The Case for Dilly-Dallying: Why Slow Might Just Be the Right Speed

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My daughter is a Class A dilly-dallier. If you ever go somewhere with her, plan to be at least 15 minutes late. I remember walking to the park with her when she was two years old, moving at a tortoise pace, not because of her little legs, but because she stopped to examine every leaf, pinecone, and dandelion along the way.

I thought she’d outgrow this, but at eight years old, she shows no sign of speeding up. I consistently arrive at school pick-up 10 minutes late, because I know she will be the last child out of the building. She’s the last person out of the van, the last family member at the dinner table, and the last kid to oh-so-slowly brush her teeth each night.  

I’ve tried bribery, timers, and straight-up threats. None of it works. Slowness is in her bones.

A few weeks ago we were walking home from school and my son Orlando looked back at his sister, a full block behind us, and yelled, “Come on, Miss Slow Poke! Hurry up!”

He turned to me, annoyed, and added, “All she does is dilly-dally.”

He had a point, but I decided to take the moment to be the kind of parent I see in after-school specials. You know, the kind who asks thoughtful questions that lead to life-changing learning experiences, hugs, and Kenny G music, all in under 60 minutes. We were just a half mile from home, but I figured, at Mercedes’s pace, we easily had 60 minutes ahead of us.

“You know,” I said, “We might all do better if we dilly-dallied a bit more. What are some of the benefits of dilly-dallying?”

Orlando was quiet for a moment, probably stunned into silence by this awesome display of thoughtful parenting, and then he answered, “You pay more attention to things.”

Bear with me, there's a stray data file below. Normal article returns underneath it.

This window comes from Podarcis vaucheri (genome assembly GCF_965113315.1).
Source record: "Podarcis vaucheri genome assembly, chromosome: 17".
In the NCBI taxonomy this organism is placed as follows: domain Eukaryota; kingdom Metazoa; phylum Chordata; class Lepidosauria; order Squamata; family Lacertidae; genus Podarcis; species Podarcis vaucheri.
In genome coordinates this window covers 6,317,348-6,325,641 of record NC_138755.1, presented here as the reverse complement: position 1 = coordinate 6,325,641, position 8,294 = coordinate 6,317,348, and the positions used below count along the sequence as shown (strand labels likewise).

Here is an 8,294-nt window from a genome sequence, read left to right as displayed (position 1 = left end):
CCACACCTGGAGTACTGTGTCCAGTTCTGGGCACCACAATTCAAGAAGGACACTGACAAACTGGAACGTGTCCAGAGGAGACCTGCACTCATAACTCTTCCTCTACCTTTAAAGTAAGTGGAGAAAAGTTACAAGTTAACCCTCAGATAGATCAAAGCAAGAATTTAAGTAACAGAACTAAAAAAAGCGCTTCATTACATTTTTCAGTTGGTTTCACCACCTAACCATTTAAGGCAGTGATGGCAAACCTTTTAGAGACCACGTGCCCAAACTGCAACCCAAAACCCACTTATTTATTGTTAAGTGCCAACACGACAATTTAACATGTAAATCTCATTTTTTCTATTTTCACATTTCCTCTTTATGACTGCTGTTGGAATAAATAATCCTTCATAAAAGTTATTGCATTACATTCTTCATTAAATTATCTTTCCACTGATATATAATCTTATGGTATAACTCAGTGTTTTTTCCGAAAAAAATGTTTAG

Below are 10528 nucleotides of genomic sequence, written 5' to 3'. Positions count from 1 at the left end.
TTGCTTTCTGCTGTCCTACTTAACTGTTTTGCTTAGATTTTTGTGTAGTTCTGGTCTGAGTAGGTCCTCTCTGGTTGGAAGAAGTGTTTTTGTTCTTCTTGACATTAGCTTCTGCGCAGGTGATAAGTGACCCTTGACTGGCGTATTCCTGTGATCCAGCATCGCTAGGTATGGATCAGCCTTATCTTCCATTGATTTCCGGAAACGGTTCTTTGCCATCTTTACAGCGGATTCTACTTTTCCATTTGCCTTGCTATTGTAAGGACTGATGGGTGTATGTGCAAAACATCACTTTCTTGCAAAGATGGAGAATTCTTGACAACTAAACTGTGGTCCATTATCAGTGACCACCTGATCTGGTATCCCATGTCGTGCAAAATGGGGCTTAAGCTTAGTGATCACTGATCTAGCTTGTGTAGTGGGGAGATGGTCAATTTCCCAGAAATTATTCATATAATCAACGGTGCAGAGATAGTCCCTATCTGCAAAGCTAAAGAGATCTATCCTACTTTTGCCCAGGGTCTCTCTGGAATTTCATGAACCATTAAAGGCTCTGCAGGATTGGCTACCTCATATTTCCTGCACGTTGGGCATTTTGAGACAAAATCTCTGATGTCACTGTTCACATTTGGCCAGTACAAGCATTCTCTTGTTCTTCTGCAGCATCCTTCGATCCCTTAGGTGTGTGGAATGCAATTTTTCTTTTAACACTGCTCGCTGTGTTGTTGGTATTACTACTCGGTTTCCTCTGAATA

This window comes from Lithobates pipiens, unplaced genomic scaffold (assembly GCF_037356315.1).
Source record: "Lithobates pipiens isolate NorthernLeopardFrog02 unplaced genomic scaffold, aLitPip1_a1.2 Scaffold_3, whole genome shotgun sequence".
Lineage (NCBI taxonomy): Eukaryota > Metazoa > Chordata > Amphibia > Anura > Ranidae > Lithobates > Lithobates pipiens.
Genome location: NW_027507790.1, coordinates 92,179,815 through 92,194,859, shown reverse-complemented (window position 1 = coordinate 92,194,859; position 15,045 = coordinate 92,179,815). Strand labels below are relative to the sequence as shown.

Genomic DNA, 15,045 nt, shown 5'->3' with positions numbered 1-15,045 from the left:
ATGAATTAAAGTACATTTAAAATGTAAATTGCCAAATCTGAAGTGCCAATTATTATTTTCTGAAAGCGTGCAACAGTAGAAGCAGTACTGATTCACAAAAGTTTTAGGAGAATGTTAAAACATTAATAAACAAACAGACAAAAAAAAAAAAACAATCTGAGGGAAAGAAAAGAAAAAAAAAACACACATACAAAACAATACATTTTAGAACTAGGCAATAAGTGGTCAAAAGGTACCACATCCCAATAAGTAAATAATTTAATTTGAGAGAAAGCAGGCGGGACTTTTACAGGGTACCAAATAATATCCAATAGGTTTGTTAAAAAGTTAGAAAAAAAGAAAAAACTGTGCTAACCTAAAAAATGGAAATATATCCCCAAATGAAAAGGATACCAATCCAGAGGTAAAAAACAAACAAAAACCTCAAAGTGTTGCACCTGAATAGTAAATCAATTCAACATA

And I swear to you–at that exact moment–from a full block back, Mercedes called out, “Look! A robin!”

I looked around, too, not for the robin, but for witnesses to this gold star parenting moment. Unfortunately, I saw no one. But I figured, at our pace, someone was sure to pass us soon–probably a group of elderly citizens out for a leisurely stroll–so I kept the conversation going.

“That’s true,” I said. “We would pay more attention if we dilly-dallied. What are some other benefits?”

Now Orlando had to really think, and I’m glad he did, because this time he came up with something truly profound.

“You notice all the dog poop.”

Dang. Preach, my child.

Indulge me while I metaphorize a bit.

I think we all see the benefits of slowing down in order to pay attention to the good things in life–the robins, the roses, the smiles on each other’s faces.

But slowing down has another huge, often overlooked benefit–the ability to see the, ahem, crap we’re about to step into.

Think about it…

How often have you spent your days rushing to and fro, only stopping when your crazy-busy lifestyle led you to the brink of mental breakdown? (Super guilty over here.)  

Sometimes we’re moving so quickly that we don’t notice the warning signs until it’s too late and we step into a steaming pile of stress, toxic relationships, overcommitments, unfulfilling work, and poor health. We wonder, “How did we get here? How did we not see this coming?”  

Maybe we just didn’t dilly-dally enough.

So I’d like to make the case for dilly-dallying. For intentionally slowing down. For noticing all the robins, pinecones, leaves, and dandelions.

And yes, all the dog poop, too.

As always, to your peace of mind,

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